Jueves, 25 Octubre 2018 07:51

Keeping phosphorus under control to improve the quality of life of those who suffer from renal failure

Researchers Alejandro Martín - Malo, Mariano Rodríguez and Cristian Rodelo Researchers Alejandro Martín - Malo, Mariano Rodríguez and Cristian Rodelo

A University of Cordoba research team, Cordoba’s Maimonides Institute of Biomedical Research and Queen Sofia University Hospital link phosphorus normalization in blood to a decrease in a hormone that damages the heart

The FGF23 (Fibroblast growth factor 23) hormone originates in bone to communicate with the kidney whose duty it is to excrete excess phosphorus that the bone detects. Its main function is bone-kidney communication to eliminate phosphorus, but what happens when the person has renal failure and kidneys that do not work in addition to an impaired excretion ability? What happens is that the failing kidney is unable to abide by FGF23. Nevertheless, the bone keeps producing this hormone because it does not detect that the kidney has stopped working, resulting in a build-up of FGF23 in the blood.

Researchers Alejandro Martínez - Malo, Mariano Rodríguez and Cristian RodeloThe build-up of this hormone causes troublesome effects on other organs. For instance, the cardiovascular system is affected by high levels of this hormone; the heart enlarges (this is known as hypertrophy) and this increases risk of death. This led a research team made up of researchers from the University of Cordoba’s Medical School, the GC13 and GC07 groups from the Maimonides Institute of Biomedical Research  (the acronym is IMIBIC in Spanish) and the Nephrology Unit at the Queen Sofia University Hospital to focus on how to lower levels of FGF23.

After a clinical trial on 21 patients in dialysis treatment for forty weeks, they were able to prove that by following a diet with low phosphorus intake and taking medication based on phosphate binders, which prevent the body from absorbing it, the group of patients showed a correction of the high levels of phosphorus and produced a considerable decrease of the FGF23 hormone. Therefore, the effort of lowering phosphorus levels would also work to decrease the concentration of FGF23 and reduce the risks of circulation and heart problems.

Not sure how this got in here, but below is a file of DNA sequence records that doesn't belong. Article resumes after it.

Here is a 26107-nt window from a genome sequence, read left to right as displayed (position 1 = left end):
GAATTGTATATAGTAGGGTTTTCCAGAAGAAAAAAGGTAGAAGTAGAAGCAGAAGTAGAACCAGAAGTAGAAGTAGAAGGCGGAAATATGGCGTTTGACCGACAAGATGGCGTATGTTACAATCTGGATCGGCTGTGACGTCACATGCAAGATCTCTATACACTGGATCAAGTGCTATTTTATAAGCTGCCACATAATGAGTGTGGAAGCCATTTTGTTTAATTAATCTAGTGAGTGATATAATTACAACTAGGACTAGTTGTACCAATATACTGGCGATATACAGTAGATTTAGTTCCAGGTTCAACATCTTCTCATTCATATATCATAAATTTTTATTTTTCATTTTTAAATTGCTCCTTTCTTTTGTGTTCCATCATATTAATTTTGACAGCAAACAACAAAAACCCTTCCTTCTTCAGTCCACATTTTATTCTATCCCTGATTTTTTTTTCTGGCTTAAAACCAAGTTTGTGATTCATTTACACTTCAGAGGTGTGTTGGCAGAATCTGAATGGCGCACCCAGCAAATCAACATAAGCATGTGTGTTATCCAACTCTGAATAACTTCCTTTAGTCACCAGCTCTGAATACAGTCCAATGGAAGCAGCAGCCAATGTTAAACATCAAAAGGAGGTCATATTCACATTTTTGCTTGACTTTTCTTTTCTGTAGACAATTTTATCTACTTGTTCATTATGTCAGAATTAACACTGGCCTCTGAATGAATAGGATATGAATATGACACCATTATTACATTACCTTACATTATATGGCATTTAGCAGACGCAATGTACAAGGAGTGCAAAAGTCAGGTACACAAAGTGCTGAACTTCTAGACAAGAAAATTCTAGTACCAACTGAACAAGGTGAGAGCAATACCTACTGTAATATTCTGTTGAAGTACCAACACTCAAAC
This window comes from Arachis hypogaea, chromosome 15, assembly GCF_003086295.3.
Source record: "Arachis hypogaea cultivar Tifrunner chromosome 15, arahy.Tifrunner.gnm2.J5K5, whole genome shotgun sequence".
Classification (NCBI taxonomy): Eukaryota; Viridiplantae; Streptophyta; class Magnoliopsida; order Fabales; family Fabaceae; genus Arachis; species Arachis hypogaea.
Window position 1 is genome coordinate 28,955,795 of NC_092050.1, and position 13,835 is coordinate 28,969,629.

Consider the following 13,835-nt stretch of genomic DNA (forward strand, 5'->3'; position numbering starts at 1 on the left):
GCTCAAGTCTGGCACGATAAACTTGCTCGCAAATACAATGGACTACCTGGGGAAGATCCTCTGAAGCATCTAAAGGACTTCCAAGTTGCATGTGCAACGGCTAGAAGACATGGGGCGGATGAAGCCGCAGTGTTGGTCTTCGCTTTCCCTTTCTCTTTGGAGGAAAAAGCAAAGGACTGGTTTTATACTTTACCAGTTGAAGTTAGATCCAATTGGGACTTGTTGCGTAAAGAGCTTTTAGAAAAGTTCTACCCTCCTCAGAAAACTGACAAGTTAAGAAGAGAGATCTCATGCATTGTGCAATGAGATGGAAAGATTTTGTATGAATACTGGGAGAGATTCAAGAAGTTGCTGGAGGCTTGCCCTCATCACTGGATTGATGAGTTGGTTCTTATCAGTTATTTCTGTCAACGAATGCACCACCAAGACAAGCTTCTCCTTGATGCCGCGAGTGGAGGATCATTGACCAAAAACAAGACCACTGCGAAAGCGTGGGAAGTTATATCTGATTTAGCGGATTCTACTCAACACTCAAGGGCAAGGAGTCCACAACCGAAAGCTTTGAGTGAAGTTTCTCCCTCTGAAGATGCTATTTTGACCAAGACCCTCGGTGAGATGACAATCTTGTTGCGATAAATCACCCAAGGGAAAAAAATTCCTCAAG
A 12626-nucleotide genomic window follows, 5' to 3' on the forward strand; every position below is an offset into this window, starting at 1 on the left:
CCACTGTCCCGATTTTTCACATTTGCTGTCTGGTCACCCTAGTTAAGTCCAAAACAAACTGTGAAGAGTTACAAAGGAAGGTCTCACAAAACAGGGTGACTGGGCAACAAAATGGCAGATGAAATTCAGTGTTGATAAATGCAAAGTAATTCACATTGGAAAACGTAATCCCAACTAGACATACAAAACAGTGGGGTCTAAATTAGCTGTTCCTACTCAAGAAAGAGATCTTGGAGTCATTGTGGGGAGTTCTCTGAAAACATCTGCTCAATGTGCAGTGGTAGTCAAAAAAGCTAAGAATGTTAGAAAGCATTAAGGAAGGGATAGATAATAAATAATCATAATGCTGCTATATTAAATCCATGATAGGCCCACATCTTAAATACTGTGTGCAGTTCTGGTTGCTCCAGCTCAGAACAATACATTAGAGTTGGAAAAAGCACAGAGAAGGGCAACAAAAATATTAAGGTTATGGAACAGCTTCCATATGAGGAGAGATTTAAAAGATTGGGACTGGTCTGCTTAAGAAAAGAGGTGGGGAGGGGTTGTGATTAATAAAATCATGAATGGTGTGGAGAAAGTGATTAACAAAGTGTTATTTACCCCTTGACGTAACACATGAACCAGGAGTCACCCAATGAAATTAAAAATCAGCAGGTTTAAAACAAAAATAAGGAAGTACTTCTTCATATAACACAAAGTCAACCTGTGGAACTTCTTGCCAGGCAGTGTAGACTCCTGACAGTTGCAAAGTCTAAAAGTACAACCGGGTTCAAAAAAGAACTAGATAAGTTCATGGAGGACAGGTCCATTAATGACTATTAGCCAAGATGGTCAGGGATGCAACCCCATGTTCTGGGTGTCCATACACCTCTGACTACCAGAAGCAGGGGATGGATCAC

Call it by its name

Another advance coming out of this research project, headed by researcher Cristian Rodelo Haad and including UCO Medicine Professors Mariano Rodriguez and Alejandro Martin-Malo, is differentiating two parts of the hormone: intact FGF23 (iFGF23) and FGF23 c-terminal (c-FGF23). In this research project, made up of 150 patients, the complete intact hormone was considered and conversely the resulting parts of fragmentation (c-terminal), since the final quantity of these depends on specific factors.  

While phosphorus is responsible for more than 60% of the molecule values in both cases, for the intact hormone phosphorus and calcium in the blood are defining, and for the c-terminal the time that the patient has undergone dialysis and inflammation are factors that increase its concentration.

Once proven that with medication and a diet low in phosphorus people who suffer from kidney failure are able to lower the levels of FGF23 in their bodies, future research aims to study how this reduction increases life expectancy in the long term. 

Rodelo-Haad, C; Rodriguez-Ortiz, ME; Martin-Malo, A; de Mier, MVPR; Aguera, ML; Munoz-Castaneda, JR; Soriano, S; Caravaca, F; Alvarez-Lara, MA; Felsenfeld, A; Aljama, P; Rodriguez, M. Phosphate control in reducing FGF23 levels in hemodialysis patients. PLOS ONEhttps://doi.org/10.1371/journal.pone.0201537


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